I blame it on being a producer and always feeling like I’m overthinking records and not being content with a mixtape sound. When you first start as a rapper you’re just thinking about your verses. Once you get on, the label gives you a hook. That’s when people usually say, “Oh, he got the radio hook. He just rapping.” But I was always the guy writing the hooks, even if somebody else was singing the hooks.
Right. And songs on the radio have that polish, they sound exactly the way they are supposed to. That’s not something I can say is true for a lot of mixtape rappers.
Right. And, I learned that early from hearing stuff from Timbaland or Dr. Dre. It’d be so polished for sounds that all you needed was the four drums and it’d be the best song ever. You could get a song with 30 sounds and if it’s not mixed right or if the claps are too loud it’ll throw it off and be annoying to the ear.
Speaking of commercial versus underground, what’s interesting is you’re from L.A. and L.A. has this vibrant scene now of a lot of young dudes like Odd Future. But those guys aren’t making radio songs, their music is more grungy and grimey. You’ve gone the opposite way.
It’s just me being me. I really respect those guys and their movement, but I couldn't go out and make an Odd Future record even if I wanted to because I don’t understand that vibe completely. I’m going in the direction of just always wanting to make bigger music. The people that inspired me were just always trying to make big music, the Pharrell's and Timbaland’s and Kanye’s. I set my standards high.
Hip-hop has always been about being big, being number one. But for some people it’s about being “cool.” But being cool, you sometimes end up being smaller, too.
Right. You set a bar I feel like. I could have done another independent year and did the same thing and probably got a little more money. Independent money is good, it’s not like I transferred to the major and started making a lot more money.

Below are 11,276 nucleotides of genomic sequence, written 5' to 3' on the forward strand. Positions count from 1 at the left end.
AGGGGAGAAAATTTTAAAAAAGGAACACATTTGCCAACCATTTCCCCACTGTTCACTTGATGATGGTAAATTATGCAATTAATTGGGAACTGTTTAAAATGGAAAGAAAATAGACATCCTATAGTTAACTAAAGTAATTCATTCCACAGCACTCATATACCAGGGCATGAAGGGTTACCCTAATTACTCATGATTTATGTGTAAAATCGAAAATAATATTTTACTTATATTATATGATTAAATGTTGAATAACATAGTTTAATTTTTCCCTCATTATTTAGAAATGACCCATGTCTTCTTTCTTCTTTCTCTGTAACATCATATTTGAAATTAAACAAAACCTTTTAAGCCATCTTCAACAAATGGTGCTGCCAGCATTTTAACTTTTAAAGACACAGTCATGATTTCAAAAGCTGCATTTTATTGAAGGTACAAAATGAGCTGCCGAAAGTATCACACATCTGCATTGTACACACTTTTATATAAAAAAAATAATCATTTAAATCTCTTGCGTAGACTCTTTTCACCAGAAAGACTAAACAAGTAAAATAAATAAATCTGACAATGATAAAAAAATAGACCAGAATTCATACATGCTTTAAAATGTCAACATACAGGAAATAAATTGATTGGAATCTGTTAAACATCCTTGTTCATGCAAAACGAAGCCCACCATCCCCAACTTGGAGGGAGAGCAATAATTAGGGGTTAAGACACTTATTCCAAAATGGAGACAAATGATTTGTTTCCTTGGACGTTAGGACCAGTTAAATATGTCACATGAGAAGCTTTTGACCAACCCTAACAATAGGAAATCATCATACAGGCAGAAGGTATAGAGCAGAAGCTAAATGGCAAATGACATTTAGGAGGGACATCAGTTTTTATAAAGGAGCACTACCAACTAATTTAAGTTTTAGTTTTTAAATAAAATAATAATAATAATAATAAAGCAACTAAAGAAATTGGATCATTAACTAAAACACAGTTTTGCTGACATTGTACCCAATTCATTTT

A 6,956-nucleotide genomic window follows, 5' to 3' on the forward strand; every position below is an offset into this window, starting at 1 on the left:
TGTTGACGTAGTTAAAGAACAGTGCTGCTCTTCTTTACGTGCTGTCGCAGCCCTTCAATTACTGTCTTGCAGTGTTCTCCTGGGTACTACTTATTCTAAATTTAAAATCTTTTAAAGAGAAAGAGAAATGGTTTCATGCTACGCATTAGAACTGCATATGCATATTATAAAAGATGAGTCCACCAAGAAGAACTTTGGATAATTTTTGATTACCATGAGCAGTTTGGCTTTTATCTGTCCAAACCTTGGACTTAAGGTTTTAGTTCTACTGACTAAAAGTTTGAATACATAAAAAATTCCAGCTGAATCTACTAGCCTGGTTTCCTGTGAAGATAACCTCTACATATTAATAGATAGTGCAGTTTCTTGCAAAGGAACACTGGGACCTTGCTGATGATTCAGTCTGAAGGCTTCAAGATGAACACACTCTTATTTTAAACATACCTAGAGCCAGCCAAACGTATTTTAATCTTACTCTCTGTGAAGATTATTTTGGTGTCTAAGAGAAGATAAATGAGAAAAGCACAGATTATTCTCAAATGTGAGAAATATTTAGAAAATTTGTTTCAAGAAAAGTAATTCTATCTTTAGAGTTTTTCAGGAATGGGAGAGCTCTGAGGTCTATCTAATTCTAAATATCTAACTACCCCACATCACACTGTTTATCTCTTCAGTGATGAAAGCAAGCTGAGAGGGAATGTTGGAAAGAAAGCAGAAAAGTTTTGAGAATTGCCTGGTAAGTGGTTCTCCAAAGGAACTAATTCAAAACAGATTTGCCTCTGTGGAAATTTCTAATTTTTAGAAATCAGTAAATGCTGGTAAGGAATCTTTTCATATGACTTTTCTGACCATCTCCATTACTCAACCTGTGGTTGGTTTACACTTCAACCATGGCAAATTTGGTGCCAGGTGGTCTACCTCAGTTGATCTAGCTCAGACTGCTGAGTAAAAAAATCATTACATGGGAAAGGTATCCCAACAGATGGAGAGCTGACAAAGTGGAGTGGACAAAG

Independent money is good, it’s not like I transferred to the major and started making a lot more money. I could have done another year and done the same thing again, but [that means] I would have been content.
I could have done another year and done the same thing again, but [that means] I would have been content. I’m not somebody who’s not really content with setting this bar and be like, "Alright, I’m here and I can continue to do this and this is the regular day job." I’m always trying to do something bigger.
I set my competition high too. My peers that I try to compete with, I look at their things and I’m like, "They did this. I need to at least do this." Or do something better if I want to feel like I’m better than them. Not setting any bars anywhere, whether it be social stuff or music stuff. I always feel like if you want to be better than them or feel like you’re better, you should be doing more.
I feel like the hip-hop audience thinks that it’s better for an artist to go independent than be on a major. But for some artist it makes sense to stay independent and for others it makes sense to go major.
Exactly. I feel like for an artist like Mac Miller it works. But, we may not have the same goals as musicians and our audiences are different. I don’t just make music to feed to the same independent audience. I always had that fight being an independent artist that sounded like a commercial artist, that was the whole thing before I signed the deal. That was a crutch.
It’s harder to please the underground market. To start from there but sound like a commercial artist, of course people want to compare you to other people and say you’re trying to sound like this because you’re not starting from the bottom with your sound. I felt like it didn’t hit the hipsters as hard as it could have.
[Laughs.] That’s the key market these days, the hipster market. I hear that too often.
It is what it is. I’m not a specific type of artist. Once I release a full project, I’ll hit different markets and different types of people with different music. Everyone always judges you on that first single. You get thrown into a box and it makes it harder to get co-signed. People compare you and say, “Oh, you look like Wiz and Tyga, so I’m going to base your whole career off Wiz and Tyga.”